Let us go back to basics!
The whole point about many products is to provide a managed vehicle that provides us access to lower and higher risk asset classes.
But what if the return that we were looking to get by buying the product was reduced by the product itself?
Would this reduce the benefit of the product and defeat the objective?
If it were to defeat the objective what is the point of the product?
The additional return on stock market investments over and above the return you get on cash is the return you get for taking the risk of equity investment.
The only point you take the risk is for the return. If charges eat up part or even all of the return, you are still left with the full risk.
It is a fact that today's transaction and management charges eat up a substantial element of the additional return you get on stock market investments.
There wrap accounts with annual management charges of 3% or more, there are mutual funds with annual management expenses of 2.5% or more, their are balanced funds which charge 2% or more for managing the cash and fixed interest portion of the portfolio, there are bond funds which take away the additional return on fixed interest. Also, do not forget to factor in the initial transaction costs.
Over very long period of times stock market investments outperform lower risk assets, but the differential between the two is not as great as many would think.
According to the London Business School's "The Millenium Book", a study into historical asset class returns (2000), Canadian equities produced an annual real return of 4.6% above the return on bonds over the period 1900 to 2000.
Most mutual fund charges would at least halve this return and many wrap accounts would eat into 2/3rs of the return before we even look at transaction costs. Also, this is historical return. Today's markets are much more highly valued than they were for most of the last century and it is expected that future returns on investment from this point on will be lower.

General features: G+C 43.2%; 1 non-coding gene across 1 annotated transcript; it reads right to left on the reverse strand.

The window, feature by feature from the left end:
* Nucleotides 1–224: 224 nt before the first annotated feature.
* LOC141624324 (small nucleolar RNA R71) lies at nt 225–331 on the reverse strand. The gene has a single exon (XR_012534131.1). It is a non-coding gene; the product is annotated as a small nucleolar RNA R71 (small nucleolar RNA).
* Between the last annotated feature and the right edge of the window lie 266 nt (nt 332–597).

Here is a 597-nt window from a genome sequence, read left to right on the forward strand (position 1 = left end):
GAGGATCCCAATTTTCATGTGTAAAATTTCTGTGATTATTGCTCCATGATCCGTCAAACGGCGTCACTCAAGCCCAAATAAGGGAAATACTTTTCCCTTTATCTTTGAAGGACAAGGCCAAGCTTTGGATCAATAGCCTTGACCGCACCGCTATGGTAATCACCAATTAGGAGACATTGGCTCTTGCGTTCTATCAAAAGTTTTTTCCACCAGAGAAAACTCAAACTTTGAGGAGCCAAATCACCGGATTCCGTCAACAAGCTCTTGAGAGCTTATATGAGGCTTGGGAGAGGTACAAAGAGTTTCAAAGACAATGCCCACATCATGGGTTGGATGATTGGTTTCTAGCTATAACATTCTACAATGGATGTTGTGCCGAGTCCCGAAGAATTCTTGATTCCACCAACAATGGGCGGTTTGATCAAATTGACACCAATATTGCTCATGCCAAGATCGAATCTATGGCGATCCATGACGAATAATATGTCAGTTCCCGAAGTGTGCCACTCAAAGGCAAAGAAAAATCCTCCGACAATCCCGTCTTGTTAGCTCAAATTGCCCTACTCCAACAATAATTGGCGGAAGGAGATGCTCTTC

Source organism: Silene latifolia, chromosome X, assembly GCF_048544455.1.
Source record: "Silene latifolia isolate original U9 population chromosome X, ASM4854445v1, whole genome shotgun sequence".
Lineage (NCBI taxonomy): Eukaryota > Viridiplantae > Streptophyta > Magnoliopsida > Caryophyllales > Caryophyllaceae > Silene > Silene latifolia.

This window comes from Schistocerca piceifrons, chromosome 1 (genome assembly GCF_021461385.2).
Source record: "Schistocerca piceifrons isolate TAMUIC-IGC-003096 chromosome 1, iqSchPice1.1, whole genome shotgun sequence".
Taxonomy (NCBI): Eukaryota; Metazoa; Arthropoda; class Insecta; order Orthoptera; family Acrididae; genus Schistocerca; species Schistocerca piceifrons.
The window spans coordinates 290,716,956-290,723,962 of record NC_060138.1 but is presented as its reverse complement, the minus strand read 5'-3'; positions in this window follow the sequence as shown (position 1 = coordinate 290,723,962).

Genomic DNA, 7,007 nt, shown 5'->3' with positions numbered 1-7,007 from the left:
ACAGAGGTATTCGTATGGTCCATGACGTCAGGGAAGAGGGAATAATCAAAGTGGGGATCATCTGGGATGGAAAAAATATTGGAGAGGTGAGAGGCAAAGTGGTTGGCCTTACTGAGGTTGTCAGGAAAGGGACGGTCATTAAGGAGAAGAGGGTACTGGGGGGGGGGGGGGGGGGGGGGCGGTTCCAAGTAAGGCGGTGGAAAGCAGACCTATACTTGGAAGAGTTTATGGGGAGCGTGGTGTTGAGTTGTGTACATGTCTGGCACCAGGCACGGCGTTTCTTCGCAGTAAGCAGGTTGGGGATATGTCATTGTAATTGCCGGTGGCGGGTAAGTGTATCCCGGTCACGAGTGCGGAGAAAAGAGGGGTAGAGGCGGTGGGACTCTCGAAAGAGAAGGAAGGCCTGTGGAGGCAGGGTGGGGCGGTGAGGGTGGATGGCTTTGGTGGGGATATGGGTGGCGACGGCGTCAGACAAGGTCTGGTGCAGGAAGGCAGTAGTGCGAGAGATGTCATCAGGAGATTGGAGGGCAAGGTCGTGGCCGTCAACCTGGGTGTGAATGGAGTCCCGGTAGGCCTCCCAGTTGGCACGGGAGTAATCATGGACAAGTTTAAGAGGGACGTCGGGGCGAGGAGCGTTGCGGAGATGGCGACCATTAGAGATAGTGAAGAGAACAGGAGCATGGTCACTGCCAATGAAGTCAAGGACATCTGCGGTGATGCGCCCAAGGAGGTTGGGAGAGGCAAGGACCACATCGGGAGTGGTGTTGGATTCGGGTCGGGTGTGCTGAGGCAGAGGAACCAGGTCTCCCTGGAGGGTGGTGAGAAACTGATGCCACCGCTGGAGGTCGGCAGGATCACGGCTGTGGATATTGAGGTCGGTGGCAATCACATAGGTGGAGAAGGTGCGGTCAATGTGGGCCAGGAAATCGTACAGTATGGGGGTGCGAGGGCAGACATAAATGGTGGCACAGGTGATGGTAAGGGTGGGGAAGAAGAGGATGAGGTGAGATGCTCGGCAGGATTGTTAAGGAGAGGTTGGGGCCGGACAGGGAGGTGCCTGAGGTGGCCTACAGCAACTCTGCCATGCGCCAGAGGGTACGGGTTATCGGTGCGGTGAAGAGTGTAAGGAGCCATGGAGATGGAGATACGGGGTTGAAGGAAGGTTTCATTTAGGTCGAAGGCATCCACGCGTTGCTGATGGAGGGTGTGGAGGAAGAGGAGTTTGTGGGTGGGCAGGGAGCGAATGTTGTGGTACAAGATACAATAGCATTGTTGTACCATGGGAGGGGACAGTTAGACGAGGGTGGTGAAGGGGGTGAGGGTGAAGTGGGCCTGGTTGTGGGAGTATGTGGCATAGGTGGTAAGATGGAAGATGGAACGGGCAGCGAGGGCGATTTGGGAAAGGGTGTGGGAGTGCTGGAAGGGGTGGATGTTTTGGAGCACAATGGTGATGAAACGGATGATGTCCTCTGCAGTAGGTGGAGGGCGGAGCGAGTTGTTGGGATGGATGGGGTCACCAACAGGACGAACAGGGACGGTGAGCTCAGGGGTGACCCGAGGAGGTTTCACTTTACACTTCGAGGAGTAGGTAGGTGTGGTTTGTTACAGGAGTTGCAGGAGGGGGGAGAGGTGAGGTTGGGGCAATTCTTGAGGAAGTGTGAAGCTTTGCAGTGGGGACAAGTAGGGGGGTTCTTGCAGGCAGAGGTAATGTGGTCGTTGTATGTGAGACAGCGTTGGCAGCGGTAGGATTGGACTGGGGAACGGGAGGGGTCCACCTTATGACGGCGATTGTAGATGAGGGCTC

For individuals looking to draw down on capital over time, the combination of high transaction and high annual management expenses effectively invalidate the rationale for having a managed equity component as well as managed fixed and cash components.
Today's product offerings and today's financial services industry are failing the investor and ignoring the realities of risk and return and proper portfolio construction planning and management.
Most products are notoriously expensive because they are more complex, they need to be sold and there are far more individuals involved in the overall process. Products really, invariably, make money for the industry and the risk for the future is that the financial services industry will be the only party to the transaction that will on average make a return from investment products.
Managing portfolios does cost money, but it should not cost anywhere near the amount it currently costs private investors. It may be tempting for individual investors to ignore the issues and seek comfort in the illusion that their advisor needs to earn a return too.
It is therefore important that investors ask for information on all transaction and management costs associated with the management of their assets. It is important that an advisor justifies their chosen asset allocation vehicles and it is important that advisors provide regular performance analysis so that the individual investor can assess whether or not they are getting value for their money.